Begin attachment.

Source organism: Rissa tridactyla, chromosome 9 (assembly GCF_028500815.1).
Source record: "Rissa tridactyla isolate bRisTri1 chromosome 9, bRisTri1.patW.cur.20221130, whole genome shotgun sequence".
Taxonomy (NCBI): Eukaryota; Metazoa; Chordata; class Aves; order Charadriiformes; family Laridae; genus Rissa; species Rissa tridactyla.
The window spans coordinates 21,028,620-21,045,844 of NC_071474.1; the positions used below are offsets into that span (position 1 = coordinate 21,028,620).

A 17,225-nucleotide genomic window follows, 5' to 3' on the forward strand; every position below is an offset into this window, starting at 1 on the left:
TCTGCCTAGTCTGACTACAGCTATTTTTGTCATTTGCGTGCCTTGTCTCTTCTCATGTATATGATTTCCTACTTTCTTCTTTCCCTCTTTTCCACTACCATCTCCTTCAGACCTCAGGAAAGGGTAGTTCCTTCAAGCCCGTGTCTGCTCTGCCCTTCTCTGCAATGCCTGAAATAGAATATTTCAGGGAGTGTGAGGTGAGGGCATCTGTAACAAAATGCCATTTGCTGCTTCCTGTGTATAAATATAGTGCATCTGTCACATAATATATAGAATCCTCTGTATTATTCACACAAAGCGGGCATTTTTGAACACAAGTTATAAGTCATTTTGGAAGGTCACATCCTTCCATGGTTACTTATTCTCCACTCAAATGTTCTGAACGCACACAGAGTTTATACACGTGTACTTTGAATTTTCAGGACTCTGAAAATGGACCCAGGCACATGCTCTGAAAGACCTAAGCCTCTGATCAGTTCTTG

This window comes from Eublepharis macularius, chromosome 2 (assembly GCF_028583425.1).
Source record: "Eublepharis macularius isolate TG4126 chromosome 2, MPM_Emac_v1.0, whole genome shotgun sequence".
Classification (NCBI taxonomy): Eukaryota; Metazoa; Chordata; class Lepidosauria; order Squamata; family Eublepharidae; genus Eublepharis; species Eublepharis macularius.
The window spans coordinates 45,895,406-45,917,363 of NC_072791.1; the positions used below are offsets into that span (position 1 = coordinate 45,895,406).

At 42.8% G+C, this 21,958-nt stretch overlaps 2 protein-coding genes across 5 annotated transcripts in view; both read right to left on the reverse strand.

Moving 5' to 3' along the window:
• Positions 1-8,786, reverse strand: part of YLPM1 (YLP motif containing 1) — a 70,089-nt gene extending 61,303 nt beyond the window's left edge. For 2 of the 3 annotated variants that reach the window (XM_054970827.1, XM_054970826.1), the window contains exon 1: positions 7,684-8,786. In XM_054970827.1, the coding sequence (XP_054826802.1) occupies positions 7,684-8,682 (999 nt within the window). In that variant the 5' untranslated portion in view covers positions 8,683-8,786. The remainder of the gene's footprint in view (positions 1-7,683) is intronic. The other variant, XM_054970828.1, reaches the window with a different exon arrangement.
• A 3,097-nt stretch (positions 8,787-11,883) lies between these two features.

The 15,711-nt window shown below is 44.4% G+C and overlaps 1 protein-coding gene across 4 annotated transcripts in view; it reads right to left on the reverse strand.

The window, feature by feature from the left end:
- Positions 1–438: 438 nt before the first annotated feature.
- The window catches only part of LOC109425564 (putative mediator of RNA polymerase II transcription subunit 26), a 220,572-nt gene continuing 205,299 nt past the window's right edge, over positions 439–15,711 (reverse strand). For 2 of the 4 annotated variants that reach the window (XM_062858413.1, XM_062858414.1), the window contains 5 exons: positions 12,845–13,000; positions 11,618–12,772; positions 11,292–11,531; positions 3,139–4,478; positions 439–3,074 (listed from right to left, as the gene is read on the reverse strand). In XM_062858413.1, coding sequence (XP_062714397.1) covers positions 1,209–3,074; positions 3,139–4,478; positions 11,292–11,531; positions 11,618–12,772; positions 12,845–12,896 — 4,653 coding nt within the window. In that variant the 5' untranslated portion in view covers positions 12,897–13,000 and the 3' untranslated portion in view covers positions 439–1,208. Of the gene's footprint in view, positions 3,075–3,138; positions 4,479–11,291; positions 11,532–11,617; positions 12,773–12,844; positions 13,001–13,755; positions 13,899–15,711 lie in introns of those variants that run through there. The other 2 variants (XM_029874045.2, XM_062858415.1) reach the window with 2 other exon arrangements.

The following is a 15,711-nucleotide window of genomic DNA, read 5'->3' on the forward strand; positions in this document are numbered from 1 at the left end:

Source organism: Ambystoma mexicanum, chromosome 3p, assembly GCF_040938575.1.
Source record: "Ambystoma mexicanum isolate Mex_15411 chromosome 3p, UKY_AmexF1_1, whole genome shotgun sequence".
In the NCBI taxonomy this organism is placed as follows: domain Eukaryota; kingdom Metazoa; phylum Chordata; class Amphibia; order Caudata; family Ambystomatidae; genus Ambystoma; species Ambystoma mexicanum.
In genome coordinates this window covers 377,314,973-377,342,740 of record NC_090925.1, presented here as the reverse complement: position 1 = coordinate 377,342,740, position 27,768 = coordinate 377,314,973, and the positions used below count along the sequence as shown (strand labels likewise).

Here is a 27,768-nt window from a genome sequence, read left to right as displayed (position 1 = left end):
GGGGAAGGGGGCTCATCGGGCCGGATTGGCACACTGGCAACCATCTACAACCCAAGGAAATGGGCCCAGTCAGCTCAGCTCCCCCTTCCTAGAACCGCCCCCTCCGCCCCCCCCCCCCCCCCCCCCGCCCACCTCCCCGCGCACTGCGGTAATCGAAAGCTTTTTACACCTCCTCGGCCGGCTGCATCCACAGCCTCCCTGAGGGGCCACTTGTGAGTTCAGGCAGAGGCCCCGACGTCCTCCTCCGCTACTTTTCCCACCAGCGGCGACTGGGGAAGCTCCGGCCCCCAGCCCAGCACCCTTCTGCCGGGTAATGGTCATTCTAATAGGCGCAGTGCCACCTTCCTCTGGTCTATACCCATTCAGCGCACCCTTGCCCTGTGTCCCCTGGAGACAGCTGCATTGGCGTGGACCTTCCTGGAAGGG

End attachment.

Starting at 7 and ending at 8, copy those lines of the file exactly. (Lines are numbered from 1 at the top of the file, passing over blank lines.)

This window comes from Eublepharis macularius, chromosome 2 (assembly GCF_028583425.1).
Source record: "Eublepharis macularius isolate TG4126 chromosome 2, MPM_Emac_v1.0, whole genome shotgun sequence".